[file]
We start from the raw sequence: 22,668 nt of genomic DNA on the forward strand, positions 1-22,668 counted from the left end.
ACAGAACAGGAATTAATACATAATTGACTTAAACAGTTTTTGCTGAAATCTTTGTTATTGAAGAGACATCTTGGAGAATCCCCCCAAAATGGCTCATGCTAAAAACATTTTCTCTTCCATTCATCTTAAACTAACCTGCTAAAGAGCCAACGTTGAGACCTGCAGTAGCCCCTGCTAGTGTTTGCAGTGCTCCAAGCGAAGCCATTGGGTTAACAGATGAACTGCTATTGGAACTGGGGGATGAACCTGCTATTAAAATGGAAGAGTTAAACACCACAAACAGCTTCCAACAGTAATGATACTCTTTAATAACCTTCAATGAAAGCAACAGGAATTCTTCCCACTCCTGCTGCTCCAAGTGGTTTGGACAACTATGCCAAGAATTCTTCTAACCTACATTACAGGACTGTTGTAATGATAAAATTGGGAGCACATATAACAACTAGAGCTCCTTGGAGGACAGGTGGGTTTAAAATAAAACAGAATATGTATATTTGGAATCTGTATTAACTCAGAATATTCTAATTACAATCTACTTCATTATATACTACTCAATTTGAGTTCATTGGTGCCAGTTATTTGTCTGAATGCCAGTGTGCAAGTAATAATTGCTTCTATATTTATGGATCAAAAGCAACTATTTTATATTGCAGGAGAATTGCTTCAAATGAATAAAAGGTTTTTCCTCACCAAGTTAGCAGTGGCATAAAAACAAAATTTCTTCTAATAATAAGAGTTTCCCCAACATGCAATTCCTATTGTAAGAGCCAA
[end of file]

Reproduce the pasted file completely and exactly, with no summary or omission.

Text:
We start from the raw sequence: 22,668 nt of genomic DNA on the forward strand, positions 1-22,668 counted from the left end.
ACAGAACAGGAATTAATACATAATTGACTTAAACAGTTTTTGCTGAAATCTTTGTTATTGAAGAGACATCTTGGAGAATCCCCCCAAAATGGCTCATGCTAAAAACATTTTCTCTTCCATTCATCTTAAACTAACCTGCTAAAGAGCCAACGTTGAGACCTGCAGTAGCCCCTGCTAGTGTTTGCAGTGCTCCAAGCGAAGCCATTGGGTTAACAGATGAACTGCTATTGGAACTGGGGGATGAACCTGCTATTAAAATGGAAGAGTTAAACACCACAAACAGCTTCCAACAGTAATGATACTCTTTAATAACCTTCAATGAAAGCAACAGGAATTCTTCCCACTCCTGCTGCTCCAAGTGGTTTGGACAACTATGCCAAGAATTCTTCTAACCTACATTACAGGACTGTTGTAATGATAAAATTGGGAGCACATATAACAACTAGAGCTCCTTGGAGGACAGGTGGGTTTAAAATAAAACAGAATATGTATATTTGGAATCTGTATTAACTCAGAATATTCTAATTACAATCTACTTCATTATATACTACTCAATTTGAGTTCATTGGTGCCAGTTATTTGTCTGAATGCCAGTGTGCAAGTAATAATTGCTTCTATATTTATGGATCAAAAGCAACTATTTTATATTGCAGGAGAATTGCTTCAAATGAATAAAAGGTTTTTCCTCACCAAGTTAGCAGTGGCATAAAAACAAAATTTCTTCTAATAATAAGAGTTTCCCCAACATGCAATTCCTATTGTAAGAGCCAA